To overcome reluctance, one simply cannot underestimate the importance of active listening. I heard an interesting tip recently about how to become a better listener. Ask yourself if you're trying to predictwhat the other person is about to say (or if you're already planning how you will respond) and if so, realize that you are not listening. Bringing change to the workplace is not a win/lose activity - it's a bit of a dance, a compromise. Disagreement is not unhealthy - it becomes conflict when believers and fundamentalists entrench on either side of the line.

Mark DuBois

Posted on Mar 18, 2013 10:11:30 PM Permalink

In my opinion, the most important aspect is to show others the "why" - what's in it for them. If people have a solid understanding of why they need to engage they will be much more receptive to change. I also recommend starting small and experiencing successful and incremental "wins."

Lukas Engqvist

Posted on Mar 15, 2013 9:21:21 PM Permalink

The biggest challenge is to listen to those that oppose change. If we are "believers" it is easy for us to talk away enthusiastically about all those things that excite us. Enthusiasm is important, but if we're at a different wave length than those we feel oppose the change, we need to remember that we need to listen. I believe networks like this one will help us keep the spark in ourselves so that we can can be ready to ride the waves when there is an opportunity to catalyse a change.

We need to win the trust, and the best way to do that is to ask for help. Since we find it difficult/frustrating to play by the rules and stick with routines, perhaps that's where to start. Ask for help to unite your vision with the rules. Be careful to choose your first change so that you are sure that it will succeed not only by your standards, but also by the standards of those whose trust you need to gain.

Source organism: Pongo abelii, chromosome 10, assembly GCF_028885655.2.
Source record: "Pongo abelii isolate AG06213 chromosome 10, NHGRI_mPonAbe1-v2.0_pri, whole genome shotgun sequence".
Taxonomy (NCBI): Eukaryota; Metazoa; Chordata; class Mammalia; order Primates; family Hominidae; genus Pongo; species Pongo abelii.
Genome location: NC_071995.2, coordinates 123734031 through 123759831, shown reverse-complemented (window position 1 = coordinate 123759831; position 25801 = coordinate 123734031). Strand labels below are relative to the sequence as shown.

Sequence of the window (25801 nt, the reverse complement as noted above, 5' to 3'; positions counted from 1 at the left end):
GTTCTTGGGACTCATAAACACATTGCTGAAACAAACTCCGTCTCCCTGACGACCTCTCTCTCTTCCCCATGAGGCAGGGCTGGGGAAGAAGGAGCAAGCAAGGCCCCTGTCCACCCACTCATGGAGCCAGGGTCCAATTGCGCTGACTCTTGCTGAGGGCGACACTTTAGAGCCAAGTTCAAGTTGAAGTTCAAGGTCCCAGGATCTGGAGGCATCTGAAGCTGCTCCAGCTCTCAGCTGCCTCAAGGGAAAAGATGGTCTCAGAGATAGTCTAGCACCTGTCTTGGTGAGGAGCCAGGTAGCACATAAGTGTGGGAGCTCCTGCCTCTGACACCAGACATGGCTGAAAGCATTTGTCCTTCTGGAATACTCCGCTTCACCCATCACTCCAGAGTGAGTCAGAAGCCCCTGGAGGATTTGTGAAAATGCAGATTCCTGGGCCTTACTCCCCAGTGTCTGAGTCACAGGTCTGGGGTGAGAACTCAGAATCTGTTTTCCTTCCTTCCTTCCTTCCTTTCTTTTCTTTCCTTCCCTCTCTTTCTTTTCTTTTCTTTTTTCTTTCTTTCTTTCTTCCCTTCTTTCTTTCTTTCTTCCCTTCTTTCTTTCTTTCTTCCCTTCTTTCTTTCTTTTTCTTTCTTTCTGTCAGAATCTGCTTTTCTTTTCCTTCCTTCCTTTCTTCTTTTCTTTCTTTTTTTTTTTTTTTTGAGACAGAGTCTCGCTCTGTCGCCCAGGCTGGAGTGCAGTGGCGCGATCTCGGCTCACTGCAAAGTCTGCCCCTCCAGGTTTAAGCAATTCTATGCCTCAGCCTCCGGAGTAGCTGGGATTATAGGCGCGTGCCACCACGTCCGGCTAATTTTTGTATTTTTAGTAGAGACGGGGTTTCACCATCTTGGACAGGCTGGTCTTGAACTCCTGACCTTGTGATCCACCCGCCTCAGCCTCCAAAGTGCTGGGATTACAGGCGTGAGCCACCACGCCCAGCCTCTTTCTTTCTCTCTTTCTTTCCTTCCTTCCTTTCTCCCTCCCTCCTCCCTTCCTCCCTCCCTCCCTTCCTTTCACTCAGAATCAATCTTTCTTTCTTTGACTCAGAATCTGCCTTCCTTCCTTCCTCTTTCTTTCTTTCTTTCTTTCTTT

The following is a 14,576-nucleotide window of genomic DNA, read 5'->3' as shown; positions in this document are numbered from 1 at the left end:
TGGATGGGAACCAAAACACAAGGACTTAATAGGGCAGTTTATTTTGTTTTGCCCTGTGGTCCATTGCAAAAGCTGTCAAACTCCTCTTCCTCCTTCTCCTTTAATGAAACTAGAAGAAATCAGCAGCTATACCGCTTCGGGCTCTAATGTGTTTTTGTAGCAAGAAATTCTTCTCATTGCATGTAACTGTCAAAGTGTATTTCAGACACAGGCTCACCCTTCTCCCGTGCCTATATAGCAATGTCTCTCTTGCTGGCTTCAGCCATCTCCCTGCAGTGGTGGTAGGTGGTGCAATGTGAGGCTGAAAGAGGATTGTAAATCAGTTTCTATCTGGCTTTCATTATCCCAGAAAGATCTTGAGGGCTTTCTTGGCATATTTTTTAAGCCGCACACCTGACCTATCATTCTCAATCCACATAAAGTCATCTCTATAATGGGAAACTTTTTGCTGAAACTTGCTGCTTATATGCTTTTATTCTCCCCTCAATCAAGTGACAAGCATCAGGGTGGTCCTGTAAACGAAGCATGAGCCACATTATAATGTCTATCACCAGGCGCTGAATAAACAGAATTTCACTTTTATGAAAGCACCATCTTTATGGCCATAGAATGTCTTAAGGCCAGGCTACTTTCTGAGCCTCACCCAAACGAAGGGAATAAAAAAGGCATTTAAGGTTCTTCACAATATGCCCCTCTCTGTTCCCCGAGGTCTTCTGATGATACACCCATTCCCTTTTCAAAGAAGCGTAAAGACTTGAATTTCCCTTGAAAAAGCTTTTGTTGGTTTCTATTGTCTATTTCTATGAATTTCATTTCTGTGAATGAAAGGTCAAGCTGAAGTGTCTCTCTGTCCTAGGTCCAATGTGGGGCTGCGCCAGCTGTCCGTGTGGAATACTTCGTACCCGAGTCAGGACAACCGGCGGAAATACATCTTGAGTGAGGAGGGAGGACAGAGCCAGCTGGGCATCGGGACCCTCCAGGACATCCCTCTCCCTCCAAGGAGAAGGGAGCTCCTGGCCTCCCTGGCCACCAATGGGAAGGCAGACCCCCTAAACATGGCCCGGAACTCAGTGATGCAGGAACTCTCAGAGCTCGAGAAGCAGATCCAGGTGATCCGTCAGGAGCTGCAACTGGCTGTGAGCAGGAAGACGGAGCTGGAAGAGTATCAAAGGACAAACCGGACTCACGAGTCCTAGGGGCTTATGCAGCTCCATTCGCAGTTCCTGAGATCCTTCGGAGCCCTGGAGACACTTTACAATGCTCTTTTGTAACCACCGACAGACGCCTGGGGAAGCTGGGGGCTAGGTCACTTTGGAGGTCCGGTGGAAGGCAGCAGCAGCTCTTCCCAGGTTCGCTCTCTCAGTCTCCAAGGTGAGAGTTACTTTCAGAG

Jim Vander Putten

Posted on Mar 1, 2013 1:07:05 AM Permalink

In my view, the first task is to differentiate between organizational 'culture' and organizational 'climate.' Organizational culture is formed over decades and changes slowly, while organizational climate can form and change during much shorter time periods. As a result, it's more accurate and useful to focus on both in combination, rather than one or the other. Organizational change agents can really only change 'climate' in the short term, and I think the second task is to identify the current dimensions of organizational culture and climate in order to determine what areas require positive change efforts. More than 60 different survey instruments exist to measure culture and climate, so you have your pick. People are often unaware of their organization or work unit culture and climate until it's challenged or until they experience different organizational culture and climate, and resistance is a natural response. The primary strategy used by effective leaders is to explain the internal, external, and/or organizational influences driving the need for climate change. Staff and students have less decision-making autonomy than faculty, so involving them in designing change creates a sense of ownership to the extent possible as a means of implementing organizational change.